Why we audit

We pay out public money so we need to make sure it's being spent properly and people are following the rules. Audit checks are one way to do this. They also help us identify and protect against errors and fraud.

Anyone can be selected for an audit check at any time. We select heating systems based on a number of reasons including random sampling.

What does an audit check involve?

There are two different types of audit and your heating system could be selected for either:

Pre-accreditation audits

Where we audit your application before it’s accredited. This could involve us asking you for certain documents or inspecting your heating system to verify its eligibility. 

Post accreditation audits

1. A desk audit, which involves us asking you to supply certain documents and records.

2. A site audit, which is done onsite where we need to inspect the heating system and also see certain documents and records. It's carried out by external auditors. Owner-occupiers need to submit a declaration confirming that you permit us to access the site to inspect the heating system. Landlords need to submit a declaration confirming the tenant of the property permits access for inspection.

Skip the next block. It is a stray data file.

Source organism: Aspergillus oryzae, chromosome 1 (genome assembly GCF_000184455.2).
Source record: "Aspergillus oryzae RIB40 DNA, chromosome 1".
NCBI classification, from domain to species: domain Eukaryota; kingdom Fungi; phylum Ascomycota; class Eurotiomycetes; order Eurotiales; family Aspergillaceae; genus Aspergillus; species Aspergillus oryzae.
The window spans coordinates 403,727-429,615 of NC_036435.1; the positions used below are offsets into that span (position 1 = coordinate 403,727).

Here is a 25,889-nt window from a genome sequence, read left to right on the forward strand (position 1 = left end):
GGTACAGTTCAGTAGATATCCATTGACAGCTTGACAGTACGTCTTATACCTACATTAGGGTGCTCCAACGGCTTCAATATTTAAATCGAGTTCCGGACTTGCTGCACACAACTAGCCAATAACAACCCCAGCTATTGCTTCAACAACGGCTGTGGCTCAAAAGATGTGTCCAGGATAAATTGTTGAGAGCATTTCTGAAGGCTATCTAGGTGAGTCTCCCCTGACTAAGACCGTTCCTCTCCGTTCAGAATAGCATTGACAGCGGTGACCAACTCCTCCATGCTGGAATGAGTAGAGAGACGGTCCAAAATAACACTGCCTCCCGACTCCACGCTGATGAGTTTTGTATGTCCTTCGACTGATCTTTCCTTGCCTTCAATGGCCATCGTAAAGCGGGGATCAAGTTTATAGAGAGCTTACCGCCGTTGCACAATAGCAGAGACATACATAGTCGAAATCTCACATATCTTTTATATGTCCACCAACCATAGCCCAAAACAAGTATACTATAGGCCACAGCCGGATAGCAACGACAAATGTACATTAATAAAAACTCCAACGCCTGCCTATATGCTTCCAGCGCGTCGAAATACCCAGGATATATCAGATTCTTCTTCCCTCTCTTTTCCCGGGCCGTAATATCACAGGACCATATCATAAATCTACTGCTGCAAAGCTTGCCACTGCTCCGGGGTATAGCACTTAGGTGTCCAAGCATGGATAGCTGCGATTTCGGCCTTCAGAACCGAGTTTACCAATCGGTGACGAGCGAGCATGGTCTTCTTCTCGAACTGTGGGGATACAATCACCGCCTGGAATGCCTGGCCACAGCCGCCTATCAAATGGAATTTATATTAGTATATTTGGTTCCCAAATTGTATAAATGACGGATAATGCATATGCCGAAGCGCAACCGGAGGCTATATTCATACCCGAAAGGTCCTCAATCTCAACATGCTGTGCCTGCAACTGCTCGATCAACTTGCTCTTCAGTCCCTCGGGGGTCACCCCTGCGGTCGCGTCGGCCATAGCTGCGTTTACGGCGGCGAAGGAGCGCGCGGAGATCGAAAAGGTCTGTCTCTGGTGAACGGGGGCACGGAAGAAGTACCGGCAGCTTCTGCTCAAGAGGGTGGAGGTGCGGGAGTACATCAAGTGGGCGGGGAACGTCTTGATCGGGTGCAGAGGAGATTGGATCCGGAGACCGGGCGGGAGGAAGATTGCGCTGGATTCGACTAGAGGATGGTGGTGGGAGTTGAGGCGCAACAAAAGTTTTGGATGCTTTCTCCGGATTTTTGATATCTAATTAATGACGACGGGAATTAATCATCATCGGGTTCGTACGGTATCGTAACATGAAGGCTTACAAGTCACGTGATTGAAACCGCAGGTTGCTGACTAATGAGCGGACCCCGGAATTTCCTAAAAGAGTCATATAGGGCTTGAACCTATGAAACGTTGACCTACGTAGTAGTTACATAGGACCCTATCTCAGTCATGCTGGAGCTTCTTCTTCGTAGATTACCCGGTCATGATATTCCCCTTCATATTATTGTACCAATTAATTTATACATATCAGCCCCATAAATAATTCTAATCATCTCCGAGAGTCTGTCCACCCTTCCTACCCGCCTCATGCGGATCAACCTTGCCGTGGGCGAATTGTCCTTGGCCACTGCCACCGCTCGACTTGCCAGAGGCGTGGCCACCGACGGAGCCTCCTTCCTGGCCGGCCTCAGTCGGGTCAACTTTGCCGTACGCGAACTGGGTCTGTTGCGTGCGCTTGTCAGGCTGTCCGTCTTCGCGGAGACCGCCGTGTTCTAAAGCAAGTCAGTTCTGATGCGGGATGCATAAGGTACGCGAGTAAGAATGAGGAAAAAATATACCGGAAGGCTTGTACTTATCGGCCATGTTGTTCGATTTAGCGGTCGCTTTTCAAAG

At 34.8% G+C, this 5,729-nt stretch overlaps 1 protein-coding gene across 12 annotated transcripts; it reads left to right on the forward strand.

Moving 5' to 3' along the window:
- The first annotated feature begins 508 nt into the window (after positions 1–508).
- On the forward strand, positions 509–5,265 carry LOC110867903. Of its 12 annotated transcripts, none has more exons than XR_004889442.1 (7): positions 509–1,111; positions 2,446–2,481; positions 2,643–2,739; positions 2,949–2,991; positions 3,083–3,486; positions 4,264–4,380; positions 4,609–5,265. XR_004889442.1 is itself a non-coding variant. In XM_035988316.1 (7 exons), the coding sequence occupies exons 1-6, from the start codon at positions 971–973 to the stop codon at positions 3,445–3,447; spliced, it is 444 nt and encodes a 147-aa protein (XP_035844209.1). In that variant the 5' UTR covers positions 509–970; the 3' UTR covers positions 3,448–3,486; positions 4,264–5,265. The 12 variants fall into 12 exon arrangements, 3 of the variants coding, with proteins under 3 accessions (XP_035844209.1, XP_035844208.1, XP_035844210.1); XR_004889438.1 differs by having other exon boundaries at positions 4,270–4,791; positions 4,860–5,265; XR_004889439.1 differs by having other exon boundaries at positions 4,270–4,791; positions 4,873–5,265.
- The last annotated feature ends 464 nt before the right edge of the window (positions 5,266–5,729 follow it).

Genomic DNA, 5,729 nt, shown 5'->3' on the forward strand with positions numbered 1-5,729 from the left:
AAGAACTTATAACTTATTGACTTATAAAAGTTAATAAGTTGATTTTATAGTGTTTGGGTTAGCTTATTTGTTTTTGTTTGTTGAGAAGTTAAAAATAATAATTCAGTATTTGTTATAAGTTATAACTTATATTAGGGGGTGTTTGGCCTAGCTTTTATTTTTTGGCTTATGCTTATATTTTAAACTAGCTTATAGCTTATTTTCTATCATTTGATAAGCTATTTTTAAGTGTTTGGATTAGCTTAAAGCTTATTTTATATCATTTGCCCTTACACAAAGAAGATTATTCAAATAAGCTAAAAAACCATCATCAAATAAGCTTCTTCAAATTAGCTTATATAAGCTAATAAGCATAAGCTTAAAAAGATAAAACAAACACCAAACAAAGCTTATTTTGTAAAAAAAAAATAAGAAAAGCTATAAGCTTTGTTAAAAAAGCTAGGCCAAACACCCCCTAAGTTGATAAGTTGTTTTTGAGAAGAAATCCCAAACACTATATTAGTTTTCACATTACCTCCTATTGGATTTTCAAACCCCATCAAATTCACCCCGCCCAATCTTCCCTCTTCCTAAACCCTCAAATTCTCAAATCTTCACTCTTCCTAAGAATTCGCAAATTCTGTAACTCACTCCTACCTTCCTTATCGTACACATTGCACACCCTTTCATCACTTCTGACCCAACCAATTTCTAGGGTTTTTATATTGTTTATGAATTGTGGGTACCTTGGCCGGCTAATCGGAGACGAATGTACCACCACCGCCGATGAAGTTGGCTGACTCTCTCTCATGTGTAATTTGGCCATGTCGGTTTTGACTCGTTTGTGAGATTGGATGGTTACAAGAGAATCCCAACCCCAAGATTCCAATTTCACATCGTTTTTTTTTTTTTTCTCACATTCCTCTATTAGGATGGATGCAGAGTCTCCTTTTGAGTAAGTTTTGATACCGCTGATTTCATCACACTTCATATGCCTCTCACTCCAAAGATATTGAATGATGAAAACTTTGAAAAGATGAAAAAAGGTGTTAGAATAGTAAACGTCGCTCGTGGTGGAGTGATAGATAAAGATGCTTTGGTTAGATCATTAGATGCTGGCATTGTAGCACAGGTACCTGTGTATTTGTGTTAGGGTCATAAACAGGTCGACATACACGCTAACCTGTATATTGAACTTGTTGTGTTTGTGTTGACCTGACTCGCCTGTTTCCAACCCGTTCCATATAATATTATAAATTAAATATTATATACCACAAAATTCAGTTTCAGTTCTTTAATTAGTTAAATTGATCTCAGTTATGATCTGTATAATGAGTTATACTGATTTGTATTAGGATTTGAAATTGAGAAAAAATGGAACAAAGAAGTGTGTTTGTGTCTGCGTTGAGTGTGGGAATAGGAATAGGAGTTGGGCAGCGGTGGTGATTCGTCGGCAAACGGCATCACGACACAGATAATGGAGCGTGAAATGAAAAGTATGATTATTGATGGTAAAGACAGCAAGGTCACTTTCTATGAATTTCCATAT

If we don’t have your cooperation, we may suspend your payments.

Documents you need to keep for your entire membership on the scheme

  • a copy of the  certificate
  • a copy(s) of the MCS compliance certificates
  • a copy of the domestic 
  • a copy of your utility bill or council tax bill
  • purchase receipts for the heating system
  • fuel receipts for biomass boilers and stoves
  • calibration certificates, if applicable (where the heating system is metered).

You might also be asked for further evidence - for example, photographic evidence for the heating system or meter, copies of utility bills, copies of correspondence for grant funding and a copy of the metering for payment checklist that your installer gives you, if your heating system is metered.

Fraud and counter fraud

We take a zero tolerance approach to fraud and have a dedicated Counter Fraud Team to detect, prevent and deter it. Examples of dishonesty to make a financial gain from the scheme include:

  • intentionally not reporting a change in your circumstances
  • applicants or other individuals within the supply chain submitting false or misleading documents to gain access to the scheme, or to increase payments due from the scheme.

Where we identify suspected fraud or unethical practices, we’ll refer the individuals in question to the relevant authorities which may include Action Fraud, the Police or Trading Standards.

If you have concerns about suspected fraud, please report it to us:

For further information, visit our Counter Fraud web page.